Who is the best non-QB in NFL history?

When discussing all-time football greats, focus is typically given to quarterbacks — Tom Brady, Joe Montana, Peyton Manning and others.

But who is the best non-quarterback ever? 

There are a number of candidates for that title, and on Wednesday’s “Undisputed,” NFL Hall of Fame tight end Shannon Sharpe said he kept going “back and forth” between Jerry Rice and Lawrence Taylor.

“I’m forced to pick Jerry, because of Jerry’s level of greatness that he was able to sustain for 20 seasons,” Sharpe said. “He’s 5,000 yards over the next closest receiver, which is Larry Fitzgerald. He’s 41 more touchdowns over the next closest, which is Randy Moss. He’s 100 more catches over the second-closest, which is Larry Fitzgerald. He’s got 13 Pro Bowls, 10 first-team All-Pros, two Offensive Player of the Year Awards, three Super Bowls and a Super Bowl MVP. 

“At the age of 40, Jerry Rice had 1,200 [receiving] yards and went to the Pro Bowl. It’s no question, whatever debate there was on who is the GOAT receiver. That should’ve been open and shut many years ago. There is no debate.”

Sharpe: Jerry Rice is greatest non-QB in NFL history

Shannon Sharpe crowns former San Francisco 49ers great Jerry Rice as the greatest non-quarterback in NFL history.

When it comes to stats, Rice is far and away the best receiver of all time in that aspect. 

Not only are his 1,549 career receptions for 22,895 yards and 197 touchdowns the most ever by a receiver, but the six times he led the league in receiving yards and receiving touchdowns are also the most in the Super Bowl era. 

Rice was also an MVP candidate several seasons, finishing in the top five in voting four times. 

Sharpe said he wouldn’t begrudge anyone for picking Taylor, who won an MVP award, three Defensive Player of the Years and two Super Bowls.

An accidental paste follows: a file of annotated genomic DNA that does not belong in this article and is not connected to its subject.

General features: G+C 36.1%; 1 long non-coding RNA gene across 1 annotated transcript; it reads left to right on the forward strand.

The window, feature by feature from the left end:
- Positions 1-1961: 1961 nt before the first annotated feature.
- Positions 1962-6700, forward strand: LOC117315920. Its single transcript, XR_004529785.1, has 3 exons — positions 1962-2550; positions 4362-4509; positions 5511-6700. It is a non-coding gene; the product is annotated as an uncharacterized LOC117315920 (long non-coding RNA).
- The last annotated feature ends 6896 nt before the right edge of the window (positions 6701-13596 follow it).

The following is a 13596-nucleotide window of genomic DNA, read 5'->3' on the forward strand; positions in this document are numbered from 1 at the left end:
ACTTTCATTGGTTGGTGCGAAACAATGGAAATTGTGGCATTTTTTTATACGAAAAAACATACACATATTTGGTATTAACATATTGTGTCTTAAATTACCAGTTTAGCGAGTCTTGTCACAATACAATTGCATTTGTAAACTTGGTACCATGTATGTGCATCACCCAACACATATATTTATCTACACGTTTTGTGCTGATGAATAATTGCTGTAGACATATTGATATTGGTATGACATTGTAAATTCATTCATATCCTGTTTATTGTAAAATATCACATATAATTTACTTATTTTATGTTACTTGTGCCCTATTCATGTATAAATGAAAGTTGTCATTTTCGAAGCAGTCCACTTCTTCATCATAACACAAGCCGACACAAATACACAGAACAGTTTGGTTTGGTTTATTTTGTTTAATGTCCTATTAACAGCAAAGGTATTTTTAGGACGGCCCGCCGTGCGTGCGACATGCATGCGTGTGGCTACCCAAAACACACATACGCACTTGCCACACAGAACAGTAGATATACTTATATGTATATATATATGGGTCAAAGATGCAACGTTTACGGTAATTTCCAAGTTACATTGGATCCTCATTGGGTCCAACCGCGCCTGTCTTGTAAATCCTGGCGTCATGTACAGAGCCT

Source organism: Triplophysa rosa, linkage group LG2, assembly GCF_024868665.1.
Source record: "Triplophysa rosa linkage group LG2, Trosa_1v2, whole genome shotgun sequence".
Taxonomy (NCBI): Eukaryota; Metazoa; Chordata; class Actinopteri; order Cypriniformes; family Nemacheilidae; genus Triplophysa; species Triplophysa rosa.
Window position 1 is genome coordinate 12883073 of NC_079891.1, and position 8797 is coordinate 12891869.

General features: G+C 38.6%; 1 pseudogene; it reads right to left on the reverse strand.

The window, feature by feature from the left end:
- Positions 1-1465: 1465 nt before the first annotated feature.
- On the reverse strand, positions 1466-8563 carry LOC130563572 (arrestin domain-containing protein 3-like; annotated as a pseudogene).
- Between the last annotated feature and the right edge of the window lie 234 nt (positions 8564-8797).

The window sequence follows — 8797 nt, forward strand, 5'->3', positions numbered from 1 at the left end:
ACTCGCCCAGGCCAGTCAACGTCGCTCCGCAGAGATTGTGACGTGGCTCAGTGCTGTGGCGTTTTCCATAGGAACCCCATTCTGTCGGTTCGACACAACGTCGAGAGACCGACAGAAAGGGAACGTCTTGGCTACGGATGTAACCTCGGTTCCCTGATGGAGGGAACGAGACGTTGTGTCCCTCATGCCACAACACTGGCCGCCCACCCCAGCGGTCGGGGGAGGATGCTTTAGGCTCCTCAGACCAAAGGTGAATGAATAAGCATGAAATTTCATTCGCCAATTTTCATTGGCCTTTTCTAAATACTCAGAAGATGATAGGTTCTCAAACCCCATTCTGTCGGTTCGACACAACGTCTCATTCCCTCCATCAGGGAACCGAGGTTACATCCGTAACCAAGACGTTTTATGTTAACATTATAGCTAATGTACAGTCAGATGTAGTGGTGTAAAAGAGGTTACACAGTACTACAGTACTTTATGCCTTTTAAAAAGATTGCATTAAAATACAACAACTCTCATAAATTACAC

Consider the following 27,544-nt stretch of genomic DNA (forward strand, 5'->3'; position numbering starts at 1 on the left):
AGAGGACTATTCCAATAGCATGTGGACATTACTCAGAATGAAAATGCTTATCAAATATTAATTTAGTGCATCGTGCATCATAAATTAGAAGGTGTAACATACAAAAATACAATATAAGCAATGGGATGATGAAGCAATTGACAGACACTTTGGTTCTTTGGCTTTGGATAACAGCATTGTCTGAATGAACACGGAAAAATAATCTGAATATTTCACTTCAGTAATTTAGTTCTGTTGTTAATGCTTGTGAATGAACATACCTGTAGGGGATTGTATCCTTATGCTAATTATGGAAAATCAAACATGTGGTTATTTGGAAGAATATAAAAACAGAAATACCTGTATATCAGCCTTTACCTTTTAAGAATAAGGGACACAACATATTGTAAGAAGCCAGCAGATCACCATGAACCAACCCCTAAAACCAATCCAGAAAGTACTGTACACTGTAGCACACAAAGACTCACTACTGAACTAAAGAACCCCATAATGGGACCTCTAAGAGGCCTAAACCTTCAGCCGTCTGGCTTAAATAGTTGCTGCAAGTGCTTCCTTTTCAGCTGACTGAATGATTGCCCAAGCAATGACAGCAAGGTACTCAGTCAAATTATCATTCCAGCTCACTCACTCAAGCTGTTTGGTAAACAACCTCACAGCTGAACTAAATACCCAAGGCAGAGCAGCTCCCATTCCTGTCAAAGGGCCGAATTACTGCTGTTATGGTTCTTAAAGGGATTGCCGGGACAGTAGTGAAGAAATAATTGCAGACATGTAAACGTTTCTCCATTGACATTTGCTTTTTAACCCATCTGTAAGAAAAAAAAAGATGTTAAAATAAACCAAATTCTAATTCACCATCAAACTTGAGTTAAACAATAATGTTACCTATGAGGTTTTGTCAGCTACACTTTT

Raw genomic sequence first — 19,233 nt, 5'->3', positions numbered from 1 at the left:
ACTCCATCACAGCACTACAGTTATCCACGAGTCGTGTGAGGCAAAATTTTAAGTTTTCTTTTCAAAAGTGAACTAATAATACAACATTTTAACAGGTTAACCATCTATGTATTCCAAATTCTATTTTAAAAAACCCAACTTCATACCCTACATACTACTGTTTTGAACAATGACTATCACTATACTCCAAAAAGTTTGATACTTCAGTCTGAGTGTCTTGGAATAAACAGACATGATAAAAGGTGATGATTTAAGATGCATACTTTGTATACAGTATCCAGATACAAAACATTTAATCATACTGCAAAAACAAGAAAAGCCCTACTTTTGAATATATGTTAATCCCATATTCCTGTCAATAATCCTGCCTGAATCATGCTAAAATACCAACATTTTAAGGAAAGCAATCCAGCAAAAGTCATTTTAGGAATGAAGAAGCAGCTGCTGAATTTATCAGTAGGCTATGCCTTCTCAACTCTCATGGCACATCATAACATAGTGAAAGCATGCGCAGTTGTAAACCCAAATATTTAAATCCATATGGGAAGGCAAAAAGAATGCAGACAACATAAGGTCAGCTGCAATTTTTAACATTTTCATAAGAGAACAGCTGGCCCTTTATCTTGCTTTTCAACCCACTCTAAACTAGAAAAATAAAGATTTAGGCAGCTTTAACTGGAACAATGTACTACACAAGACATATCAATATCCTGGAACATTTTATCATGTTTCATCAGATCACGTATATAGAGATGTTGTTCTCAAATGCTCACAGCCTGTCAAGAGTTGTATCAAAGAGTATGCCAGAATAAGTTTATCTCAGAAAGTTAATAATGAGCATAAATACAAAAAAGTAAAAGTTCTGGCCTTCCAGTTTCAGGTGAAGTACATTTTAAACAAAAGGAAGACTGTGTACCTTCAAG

However, Skip Bayless picked someone else as his top non-quarterback NFL player ever. 

“Jim Brown to me was the greatest non-quarterback. … I watched games where they could not get that man on the ground,” Bayless said. “He was bigger, stronger and faster than anybody. He only played nine years, and he led the league in rushing eight of those times. He had three MVPs. He led the league in touchdowns.

“[The Browns] won the [1964 NFL] championship because of him,” Bayless added. ” … He dominated in ways Jerry and [Lawrence Taylor] couldn’t dominate because he was their whole offense. He was the whole show.”

Bayless: Jim Brown is greatest non-QB of all time

Skip Bayless explains why he picks Jim Brown as the best non-QB in NFL history.

Brown’s short career, at least relative to other legendary running backs, hurts his standing a bit in some of the all-time rushing records. He’s sixth all time in rushing touchdowns (106) and 11th in rushing yards (12,312). However, his 104.3 rushing yards per game are the best ever, and he’s the only player to rush for an average of 100 yards per game in NFL history (minimum 750 rushing attempts). 

He also earned eight first-team All-Pros and three MVP awards.

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